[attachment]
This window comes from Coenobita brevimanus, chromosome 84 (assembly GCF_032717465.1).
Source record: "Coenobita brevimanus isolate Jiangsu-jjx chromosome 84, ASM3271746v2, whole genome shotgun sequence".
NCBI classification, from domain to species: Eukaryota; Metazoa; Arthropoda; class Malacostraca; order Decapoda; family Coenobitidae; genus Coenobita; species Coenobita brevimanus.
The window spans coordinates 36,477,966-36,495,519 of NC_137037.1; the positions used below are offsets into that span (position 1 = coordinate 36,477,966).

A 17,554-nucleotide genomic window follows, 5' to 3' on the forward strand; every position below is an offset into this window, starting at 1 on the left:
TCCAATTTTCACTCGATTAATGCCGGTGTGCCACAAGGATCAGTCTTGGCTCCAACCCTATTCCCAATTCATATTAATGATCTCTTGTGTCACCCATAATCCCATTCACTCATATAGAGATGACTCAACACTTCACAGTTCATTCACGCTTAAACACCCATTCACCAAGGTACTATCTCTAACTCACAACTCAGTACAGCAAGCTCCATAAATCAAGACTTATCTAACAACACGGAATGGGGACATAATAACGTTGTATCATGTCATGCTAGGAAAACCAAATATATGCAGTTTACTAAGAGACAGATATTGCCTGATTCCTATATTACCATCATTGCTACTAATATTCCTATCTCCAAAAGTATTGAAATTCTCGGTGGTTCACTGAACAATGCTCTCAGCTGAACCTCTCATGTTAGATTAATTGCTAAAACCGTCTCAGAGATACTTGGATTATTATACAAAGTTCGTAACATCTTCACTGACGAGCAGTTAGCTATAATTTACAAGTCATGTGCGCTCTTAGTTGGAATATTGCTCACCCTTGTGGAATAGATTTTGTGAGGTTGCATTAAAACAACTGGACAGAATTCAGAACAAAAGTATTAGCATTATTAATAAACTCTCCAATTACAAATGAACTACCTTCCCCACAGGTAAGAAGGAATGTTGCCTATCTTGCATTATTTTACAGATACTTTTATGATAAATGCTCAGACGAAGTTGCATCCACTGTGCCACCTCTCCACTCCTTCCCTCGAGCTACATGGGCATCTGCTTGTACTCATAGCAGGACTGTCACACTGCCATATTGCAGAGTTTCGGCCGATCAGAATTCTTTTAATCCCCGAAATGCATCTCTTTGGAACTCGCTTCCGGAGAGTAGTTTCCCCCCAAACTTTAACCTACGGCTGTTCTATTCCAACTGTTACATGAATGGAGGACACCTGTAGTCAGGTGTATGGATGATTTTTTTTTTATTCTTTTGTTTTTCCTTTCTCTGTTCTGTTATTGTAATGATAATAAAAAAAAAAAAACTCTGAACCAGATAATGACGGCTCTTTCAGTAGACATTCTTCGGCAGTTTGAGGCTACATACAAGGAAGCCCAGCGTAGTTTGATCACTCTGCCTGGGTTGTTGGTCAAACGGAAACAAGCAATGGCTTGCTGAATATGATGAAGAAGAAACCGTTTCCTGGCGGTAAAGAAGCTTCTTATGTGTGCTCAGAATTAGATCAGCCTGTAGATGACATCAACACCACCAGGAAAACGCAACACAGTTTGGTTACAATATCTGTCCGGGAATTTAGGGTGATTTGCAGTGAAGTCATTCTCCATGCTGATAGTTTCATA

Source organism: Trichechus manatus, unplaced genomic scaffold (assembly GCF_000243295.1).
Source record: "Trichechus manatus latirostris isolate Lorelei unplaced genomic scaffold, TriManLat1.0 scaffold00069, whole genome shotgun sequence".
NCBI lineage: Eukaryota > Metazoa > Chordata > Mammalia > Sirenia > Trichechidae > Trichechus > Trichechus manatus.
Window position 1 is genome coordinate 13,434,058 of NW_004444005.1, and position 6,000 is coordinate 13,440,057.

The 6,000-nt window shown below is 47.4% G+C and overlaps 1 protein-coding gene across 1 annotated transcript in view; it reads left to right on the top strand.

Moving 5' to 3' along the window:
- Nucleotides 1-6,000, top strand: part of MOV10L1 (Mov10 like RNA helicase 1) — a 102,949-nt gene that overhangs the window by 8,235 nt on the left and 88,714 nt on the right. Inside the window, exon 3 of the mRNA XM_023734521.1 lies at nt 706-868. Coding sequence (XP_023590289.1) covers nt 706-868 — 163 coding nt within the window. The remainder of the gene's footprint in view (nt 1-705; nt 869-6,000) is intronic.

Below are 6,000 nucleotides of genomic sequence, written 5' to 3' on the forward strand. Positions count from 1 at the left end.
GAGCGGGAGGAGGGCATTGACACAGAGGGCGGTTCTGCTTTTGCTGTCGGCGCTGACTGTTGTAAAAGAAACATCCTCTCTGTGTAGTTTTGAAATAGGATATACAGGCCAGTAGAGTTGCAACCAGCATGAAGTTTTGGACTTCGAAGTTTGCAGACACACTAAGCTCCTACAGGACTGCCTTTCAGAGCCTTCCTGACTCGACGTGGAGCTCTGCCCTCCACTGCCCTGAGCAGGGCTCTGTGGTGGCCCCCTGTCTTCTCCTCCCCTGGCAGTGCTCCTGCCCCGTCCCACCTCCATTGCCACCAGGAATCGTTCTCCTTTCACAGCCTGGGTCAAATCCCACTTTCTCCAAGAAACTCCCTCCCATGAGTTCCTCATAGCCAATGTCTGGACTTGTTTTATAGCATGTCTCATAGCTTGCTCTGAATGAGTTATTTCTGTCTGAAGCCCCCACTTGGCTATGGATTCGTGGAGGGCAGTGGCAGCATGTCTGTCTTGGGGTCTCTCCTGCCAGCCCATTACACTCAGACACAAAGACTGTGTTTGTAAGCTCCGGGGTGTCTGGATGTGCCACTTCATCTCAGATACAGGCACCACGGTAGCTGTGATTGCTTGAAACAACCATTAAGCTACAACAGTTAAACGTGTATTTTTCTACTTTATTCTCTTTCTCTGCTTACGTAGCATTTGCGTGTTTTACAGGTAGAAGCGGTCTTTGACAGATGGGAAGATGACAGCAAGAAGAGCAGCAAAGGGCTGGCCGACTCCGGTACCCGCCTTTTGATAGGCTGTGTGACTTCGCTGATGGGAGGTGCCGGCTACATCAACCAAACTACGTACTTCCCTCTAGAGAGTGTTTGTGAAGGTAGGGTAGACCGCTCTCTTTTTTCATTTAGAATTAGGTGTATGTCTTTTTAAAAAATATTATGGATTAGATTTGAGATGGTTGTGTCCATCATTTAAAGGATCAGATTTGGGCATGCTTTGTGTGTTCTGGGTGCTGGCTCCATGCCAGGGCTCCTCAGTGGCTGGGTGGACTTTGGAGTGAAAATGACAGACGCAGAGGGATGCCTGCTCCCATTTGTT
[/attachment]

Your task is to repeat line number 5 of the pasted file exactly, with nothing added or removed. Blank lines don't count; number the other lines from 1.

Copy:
A 17,554-nucleotide genomic window follows, 5' to 3' on the forward strand; every position below is an offset into this window, starting at 1 on the left: